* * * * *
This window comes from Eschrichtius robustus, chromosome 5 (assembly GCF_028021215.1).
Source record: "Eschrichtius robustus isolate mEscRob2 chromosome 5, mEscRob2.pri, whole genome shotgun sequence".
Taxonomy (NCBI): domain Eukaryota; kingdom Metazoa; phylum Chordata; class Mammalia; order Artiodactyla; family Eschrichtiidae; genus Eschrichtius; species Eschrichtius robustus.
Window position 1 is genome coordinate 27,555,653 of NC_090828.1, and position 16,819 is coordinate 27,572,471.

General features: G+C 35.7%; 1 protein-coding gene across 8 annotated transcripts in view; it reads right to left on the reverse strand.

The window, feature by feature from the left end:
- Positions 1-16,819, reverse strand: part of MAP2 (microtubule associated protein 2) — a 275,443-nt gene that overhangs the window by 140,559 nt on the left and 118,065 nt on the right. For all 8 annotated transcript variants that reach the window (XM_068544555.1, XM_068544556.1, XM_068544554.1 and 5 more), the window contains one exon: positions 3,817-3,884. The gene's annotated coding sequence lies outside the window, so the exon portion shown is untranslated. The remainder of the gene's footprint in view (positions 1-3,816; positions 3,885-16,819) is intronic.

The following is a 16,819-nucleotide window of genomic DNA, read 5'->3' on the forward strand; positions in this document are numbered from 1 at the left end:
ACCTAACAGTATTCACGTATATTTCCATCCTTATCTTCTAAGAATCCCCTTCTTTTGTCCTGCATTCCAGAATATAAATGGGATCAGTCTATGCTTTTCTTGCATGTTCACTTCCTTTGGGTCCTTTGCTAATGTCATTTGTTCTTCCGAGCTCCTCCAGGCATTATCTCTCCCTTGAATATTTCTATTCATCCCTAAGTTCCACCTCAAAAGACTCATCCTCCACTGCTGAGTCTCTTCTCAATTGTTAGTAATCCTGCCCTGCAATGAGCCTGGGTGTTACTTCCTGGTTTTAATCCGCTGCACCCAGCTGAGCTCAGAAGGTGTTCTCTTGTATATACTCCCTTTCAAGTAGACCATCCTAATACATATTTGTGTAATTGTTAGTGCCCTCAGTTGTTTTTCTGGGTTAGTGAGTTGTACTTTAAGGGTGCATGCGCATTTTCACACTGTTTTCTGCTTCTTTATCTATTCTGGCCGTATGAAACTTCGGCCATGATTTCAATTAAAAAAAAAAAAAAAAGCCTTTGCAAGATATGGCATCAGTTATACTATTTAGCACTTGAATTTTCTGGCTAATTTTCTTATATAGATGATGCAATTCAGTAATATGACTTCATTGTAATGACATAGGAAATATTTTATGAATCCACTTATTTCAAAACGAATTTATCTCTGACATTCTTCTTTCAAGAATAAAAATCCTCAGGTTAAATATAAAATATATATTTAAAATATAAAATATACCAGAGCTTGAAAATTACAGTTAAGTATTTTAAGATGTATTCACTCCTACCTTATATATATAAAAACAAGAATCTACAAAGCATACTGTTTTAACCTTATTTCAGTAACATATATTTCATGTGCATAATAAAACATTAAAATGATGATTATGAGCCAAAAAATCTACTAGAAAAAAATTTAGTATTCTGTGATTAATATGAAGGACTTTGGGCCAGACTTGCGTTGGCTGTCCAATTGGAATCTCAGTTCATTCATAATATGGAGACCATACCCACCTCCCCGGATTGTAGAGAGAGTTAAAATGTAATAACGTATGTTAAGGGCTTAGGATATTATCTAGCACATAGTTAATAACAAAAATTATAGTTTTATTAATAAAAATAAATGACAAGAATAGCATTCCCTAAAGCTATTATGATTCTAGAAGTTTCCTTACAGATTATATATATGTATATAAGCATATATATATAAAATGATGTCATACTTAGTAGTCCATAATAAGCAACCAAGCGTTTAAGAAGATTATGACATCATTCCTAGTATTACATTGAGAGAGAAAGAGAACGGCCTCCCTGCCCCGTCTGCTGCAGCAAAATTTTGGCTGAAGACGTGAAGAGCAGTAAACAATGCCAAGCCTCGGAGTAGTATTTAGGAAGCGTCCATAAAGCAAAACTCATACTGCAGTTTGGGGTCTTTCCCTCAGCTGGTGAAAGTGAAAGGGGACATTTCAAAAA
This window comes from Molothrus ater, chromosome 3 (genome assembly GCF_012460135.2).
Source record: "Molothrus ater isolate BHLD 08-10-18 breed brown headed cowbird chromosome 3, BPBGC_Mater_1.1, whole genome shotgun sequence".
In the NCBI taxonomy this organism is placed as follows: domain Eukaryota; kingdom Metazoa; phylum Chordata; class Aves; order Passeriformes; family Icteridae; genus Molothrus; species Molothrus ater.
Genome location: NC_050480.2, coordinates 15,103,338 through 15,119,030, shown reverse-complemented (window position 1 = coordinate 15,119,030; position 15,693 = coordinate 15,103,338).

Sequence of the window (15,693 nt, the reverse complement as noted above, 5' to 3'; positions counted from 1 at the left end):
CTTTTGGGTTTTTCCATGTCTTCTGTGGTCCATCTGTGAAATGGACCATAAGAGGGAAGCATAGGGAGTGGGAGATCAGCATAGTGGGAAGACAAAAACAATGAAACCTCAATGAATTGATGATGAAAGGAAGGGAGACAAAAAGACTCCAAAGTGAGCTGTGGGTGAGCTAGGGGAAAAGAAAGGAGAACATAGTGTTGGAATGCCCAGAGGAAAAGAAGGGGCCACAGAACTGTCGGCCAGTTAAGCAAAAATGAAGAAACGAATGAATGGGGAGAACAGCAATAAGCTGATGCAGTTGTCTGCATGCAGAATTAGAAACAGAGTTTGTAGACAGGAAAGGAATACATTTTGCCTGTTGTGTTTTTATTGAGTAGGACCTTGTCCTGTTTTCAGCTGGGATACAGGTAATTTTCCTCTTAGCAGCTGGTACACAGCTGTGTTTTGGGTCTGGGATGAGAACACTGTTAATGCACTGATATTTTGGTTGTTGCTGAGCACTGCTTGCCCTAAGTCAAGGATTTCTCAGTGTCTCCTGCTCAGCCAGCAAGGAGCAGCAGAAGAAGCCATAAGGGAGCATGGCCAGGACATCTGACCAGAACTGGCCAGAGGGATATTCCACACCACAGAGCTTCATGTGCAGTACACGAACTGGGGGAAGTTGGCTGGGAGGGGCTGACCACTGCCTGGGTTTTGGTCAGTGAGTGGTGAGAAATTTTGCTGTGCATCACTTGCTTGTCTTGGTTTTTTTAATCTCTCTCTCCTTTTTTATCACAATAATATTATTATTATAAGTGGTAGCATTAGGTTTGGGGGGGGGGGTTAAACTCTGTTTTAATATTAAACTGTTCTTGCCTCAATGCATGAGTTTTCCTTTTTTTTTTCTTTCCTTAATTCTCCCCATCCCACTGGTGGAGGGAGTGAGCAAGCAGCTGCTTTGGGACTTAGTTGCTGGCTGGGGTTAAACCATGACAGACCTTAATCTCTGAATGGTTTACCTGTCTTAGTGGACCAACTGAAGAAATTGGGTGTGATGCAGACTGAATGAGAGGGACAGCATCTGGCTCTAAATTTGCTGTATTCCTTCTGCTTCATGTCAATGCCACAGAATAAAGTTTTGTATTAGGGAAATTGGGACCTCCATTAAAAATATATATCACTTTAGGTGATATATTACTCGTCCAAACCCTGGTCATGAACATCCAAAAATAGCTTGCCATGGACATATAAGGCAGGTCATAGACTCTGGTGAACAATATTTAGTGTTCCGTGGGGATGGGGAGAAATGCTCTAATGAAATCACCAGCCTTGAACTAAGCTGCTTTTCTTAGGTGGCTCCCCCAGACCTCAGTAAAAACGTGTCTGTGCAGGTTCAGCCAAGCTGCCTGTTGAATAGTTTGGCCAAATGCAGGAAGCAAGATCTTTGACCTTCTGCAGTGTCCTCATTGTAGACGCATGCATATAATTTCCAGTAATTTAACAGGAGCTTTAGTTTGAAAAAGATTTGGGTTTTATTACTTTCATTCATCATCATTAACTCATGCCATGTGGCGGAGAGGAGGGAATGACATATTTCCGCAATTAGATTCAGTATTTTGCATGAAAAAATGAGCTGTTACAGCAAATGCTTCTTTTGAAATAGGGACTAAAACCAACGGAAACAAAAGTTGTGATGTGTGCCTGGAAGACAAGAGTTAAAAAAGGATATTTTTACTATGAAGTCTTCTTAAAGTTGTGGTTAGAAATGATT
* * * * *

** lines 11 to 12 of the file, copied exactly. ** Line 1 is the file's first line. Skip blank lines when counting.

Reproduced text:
Source record: "Molothrus ater isolate BHLD 08-10-18 breed brown headed cowbird chromosome 3, BPBGC_Mater_1.1, whole genome shotgun sequence".
In the NCBI taxonomy this organism is placed as follows: domain Eukaryota; kingdom Metazoa; phylum Chordata; class Aves; order Passeriformes; family Icteridae; genus Molothrus; species Molothrus ater.